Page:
Top positional battles to watch: Part I

The tricky thing about fantasy football in the month of July and beginning of August is that several important players have yet to establish defined roles within their respective offenses. Evaluating a running back like Michael Bush as a sleeper may sound nice, but that dream could quickly turn into a nightmare if Darren McFadden has a better training camp.

In part I of the NFP’s positional battles breakdown, we examine five different offenses fantasy owners should be monitoring when training camp opens next week. As always,we turn to our friends at for our ADP (Average Draft
Position) statistics.

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Battleground: Cleveland, Ohio
Position: Running back
Players in the mix: Jerome Harrison (5-9, 205, 5th season) and Montario Hardesty (6-0, 225, rookie)
Frontrunner: Harrison
Better Value: Hardesty

Montario HardestyICONIf Hardesty can win the job, owners are advised to pounce. Even if he doesn't, the rookie rusher will still have a sizeable role in Cleveland.

Analysis: Harrison came on strong down the stretch last season when he carried the ball 106 times for 561 yards and five scores over the Browns’ final three games (3-0). Unfortunately, that hot streak wasn’t enough to get the seal of approval from new football czar Mike Holmgren. With pressing needs on both sides of the ball, Cleveland selected Hardesty in the second round of this past April’s draft and the former Tennessee Volunteer is expected to compete for the job from Day 1.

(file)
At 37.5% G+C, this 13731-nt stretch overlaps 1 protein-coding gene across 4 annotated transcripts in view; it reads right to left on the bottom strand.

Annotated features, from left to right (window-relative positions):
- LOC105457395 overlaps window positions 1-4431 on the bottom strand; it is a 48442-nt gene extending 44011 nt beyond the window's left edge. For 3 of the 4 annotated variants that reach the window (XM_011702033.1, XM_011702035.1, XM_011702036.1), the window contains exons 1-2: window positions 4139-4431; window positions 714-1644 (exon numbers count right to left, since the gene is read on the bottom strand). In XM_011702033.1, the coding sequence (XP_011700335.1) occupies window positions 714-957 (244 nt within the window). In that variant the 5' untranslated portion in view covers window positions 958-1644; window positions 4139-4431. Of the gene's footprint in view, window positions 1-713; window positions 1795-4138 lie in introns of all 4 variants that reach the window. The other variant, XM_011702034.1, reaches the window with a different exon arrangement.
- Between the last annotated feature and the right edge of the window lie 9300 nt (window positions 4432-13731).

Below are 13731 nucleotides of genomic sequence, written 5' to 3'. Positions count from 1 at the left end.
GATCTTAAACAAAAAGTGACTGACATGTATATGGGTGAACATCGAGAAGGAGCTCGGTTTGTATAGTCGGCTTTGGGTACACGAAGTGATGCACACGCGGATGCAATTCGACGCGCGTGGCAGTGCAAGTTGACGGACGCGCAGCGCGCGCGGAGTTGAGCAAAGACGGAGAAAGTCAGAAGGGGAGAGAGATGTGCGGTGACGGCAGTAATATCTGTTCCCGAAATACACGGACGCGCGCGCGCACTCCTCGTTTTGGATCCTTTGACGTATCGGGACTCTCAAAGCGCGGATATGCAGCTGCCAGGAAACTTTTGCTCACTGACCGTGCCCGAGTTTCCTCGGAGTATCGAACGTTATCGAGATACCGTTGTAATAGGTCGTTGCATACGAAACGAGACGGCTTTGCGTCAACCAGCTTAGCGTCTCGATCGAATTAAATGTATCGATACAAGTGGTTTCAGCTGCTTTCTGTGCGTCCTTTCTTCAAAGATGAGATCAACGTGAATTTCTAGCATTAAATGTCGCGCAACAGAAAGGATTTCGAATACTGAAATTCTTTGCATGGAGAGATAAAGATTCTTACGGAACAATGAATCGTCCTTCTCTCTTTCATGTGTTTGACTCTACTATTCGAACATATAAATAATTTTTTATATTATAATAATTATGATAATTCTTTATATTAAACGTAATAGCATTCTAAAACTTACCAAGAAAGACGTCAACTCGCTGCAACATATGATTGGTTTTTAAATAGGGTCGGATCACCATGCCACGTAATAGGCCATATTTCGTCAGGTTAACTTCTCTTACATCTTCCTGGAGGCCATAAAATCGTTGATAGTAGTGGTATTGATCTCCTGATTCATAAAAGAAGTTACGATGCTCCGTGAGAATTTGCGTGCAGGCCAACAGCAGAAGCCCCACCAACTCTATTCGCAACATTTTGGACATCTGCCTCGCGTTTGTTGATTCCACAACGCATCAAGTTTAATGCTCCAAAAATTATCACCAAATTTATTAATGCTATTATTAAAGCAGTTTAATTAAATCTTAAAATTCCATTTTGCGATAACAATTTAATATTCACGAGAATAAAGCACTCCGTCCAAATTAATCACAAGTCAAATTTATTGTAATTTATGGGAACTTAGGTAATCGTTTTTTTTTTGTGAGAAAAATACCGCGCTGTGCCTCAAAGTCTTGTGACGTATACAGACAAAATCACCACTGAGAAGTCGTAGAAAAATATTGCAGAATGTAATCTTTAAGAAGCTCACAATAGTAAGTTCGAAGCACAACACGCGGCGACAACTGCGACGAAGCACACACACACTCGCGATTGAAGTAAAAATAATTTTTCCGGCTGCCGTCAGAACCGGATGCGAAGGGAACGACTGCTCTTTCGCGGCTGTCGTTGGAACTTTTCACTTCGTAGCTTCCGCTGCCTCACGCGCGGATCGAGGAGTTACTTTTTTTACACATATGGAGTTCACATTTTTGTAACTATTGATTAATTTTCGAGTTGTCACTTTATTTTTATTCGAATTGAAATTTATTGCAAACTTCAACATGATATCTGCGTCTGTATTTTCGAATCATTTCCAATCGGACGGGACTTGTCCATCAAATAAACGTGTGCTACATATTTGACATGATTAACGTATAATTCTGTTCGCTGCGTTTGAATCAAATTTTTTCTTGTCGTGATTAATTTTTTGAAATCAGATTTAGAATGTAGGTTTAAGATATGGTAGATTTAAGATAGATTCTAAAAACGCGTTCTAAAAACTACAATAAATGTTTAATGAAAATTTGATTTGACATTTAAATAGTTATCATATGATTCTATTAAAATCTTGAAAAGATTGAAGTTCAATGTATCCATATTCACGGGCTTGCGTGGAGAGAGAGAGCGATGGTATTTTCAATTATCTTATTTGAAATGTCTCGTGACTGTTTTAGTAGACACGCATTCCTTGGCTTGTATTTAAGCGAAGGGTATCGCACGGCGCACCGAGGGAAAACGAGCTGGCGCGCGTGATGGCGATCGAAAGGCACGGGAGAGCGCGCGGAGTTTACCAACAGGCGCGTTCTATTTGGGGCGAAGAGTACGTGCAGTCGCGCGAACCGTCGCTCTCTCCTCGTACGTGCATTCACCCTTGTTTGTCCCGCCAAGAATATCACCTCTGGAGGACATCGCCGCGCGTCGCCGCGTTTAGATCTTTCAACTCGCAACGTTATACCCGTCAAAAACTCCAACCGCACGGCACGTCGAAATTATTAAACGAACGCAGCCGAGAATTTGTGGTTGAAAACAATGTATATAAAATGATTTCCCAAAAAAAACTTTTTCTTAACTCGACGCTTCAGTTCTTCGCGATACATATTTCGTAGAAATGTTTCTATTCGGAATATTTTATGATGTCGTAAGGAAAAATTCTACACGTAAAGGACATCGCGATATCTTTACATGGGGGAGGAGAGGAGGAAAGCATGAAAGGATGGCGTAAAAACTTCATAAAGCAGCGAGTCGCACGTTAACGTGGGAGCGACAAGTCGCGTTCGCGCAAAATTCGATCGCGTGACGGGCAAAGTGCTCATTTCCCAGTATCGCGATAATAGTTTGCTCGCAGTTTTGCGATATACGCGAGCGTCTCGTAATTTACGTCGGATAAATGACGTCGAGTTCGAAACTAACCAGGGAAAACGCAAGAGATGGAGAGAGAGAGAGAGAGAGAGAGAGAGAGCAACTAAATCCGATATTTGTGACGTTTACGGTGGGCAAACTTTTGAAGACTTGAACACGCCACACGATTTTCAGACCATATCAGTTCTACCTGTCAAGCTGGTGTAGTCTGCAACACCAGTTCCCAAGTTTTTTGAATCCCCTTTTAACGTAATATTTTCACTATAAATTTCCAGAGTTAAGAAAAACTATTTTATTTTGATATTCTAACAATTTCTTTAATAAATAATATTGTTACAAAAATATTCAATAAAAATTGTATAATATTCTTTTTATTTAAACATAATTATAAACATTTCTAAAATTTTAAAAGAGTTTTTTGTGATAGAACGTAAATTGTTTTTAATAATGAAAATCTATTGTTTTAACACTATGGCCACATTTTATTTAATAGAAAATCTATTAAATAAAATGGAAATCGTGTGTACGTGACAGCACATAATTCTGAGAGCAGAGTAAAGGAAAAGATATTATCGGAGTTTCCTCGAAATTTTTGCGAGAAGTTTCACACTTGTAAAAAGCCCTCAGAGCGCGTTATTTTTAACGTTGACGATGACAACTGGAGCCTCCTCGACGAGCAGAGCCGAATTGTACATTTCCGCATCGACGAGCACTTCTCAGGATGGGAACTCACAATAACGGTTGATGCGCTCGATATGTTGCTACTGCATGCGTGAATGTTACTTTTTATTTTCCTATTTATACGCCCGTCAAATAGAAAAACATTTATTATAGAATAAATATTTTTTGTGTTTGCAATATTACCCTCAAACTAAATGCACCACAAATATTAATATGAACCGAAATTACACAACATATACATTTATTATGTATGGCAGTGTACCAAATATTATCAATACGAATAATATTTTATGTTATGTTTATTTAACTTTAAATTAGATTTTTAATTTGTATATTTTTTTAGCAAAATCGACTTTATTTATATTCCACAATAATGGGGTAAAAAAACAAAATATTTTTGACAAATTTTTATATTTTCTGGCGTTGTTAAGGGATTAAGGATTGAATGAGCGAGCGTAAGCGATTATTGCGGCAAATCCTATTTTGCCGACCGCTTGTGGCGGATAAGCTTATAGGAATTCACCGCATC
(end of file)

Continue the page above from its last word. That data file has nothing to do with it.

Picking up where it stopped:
Harrison’s currently valued as a 7th round pick and his biggest advantage is that Hardesty—as of the current moment—is still not under contract. However, the rookie rusher is being targeted in the 9th round and has the size and power to handle the goal line workload in Cleveland this season. The upside and the value lie with Hardesty.

Battleground: Dallas, Texas
Position: Wide receiver
Players in the mix: Roy Williams (6-3, 215, 7th season) and Dez Bryant (6-2, 220, rookie)
Frontrunner: Williams
Better Value: Bryant

Analysis: Williams has been a complete bust since being traded from Detroit to Dallas during the 2008 season, catching just 57 passes in 25 games with the Cowboys. However, Bryant currently isn’t under contract and due to the learning curve that comes with adjusting to press coverage at the NFL level, Williams will likely open the year as the No. 2 receiver on the depth chart.

But you have to look at it like this: If the Cowboys had any faith at all in Williams entering 2010, they wouldn’t have spent a first round draft pick on Bryant. Williams is currently being targeted in the 12th round while Bryant is going in the 6th, but it’s only a matter of time before the six-year veteran finds himself with a very limited role in the offense. In our opinion, Williams isn’t worth a draft pick and Bryant should be targeted sometime after the 10th round.

Battleground: Kansas City, Missouri
Position: Running back
Players in the mix: Jamaal Charles (5-11, 199, 3rd season), Thomas Jones (5-10, 212, 11th season), Dexter McCluster (5-9, 172, rookie)
Frontrunner: Charles
Better Value: Charles

Jamaal CharlesICONCharles is a stud, but be careful not to overlook Thomas Jones' impact.

Analysis: There’s a lot of hype surrounding Charles entering 2010 and for good reason. The guy was an absolute beast down the stretch last year as the second-year back ripped off four 100+ yard rushing games in the Chiefs’ final four contests while scoring six touchdowns over the final six games. He’s going to be the featured back in Kansas City in 2010.